fossil server --localhost --port 48325 --scgi \
        --baseurl \
        /path/to/museum/repo.fossil > /dev/null &
    echo Fossil server running, PID $!.

Because it’s binding to a port > 1023 and it’s serving from a repo file owned 
by your user, it doesn’t have to (and shouldn’t!) run as root.  You might even 
want to run this under a purpose-created unprivileged user, and even put it in 
a chroot or jail.  Principle of least privilege and all that.

You will need to change the --baseurl script to match your domain name.  If you 
changed /code in the nginx configuration above to something else, match the 
change here, too.  And of course, you need to give the path to your Fossil 
repository file/directory.

The port number is random.  Feel free to choose a different value, and make the 
matching change in the nginx configuration above.  The important thing is that 
Fossil is listening only on localhost, so that an outsider cannot access it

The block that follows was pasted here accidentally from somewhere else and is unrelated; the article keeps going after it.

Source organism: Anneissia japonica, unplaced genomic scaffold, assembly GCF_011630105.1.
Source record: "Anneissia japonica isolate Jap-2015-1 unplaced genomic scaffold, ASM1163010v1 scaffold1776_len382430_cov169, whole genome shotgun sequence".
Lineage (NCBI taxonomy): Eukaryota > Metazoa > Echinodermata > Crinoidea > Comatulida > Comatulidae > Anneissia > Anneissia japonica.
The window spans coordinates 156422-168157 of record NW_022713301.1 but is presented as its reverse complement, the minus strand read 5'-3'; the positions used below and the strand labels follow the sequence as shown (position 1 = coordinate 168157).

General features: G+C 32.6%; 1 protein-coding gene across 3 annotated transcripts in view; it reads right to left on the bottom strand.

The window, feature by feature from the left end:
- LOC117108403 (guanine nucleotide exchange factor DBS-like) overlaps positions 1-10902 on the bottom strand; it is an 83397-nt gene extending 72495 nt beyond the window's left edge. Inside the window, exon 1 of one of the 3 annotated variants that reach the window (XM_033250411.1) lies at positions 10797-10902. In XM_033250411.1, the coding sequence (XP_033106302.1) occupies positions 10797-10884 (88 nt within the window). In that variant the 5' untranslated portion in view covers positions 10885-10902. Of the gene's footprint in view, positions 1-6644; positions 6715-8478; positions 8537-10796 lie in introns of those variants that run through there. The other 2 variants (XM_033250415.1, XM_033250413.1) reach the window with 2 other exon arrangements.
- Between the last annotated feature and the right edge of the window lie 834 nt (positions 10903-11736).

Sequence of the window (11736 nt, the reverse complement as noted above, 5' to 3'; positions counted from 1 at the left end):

except via the HTTPS front-end proxy service provided by nginx.

STEP 8: Re-sync

Now that you’re serving Fossil over HTTPS, you may need to change existing 
Fossil sync URLs.  The redirect we added above means you don’t absolutely need 
to do this, but it saves an HTTP round-trip if you do:

    $ cd ~/path/to/checkout
    $ f sync

Above, I’ve assumed that you’re serving Fossil underneath /code within your 
site’s existing URL structure.  Another way to go would be to add a CNAME 
record for your web host server’s IP like  In that case, 
you would write two separate server { } blocks for that subdomain, one 
redirecting unconditionally to the other.  You wouldn’t need the scgi_param 
SCRIPT_NAME "/code”; bit in the configuration in that case, either, since the 
top-level URL as seen by Fossil would be the same as the top-level URL as seen 
by nginx.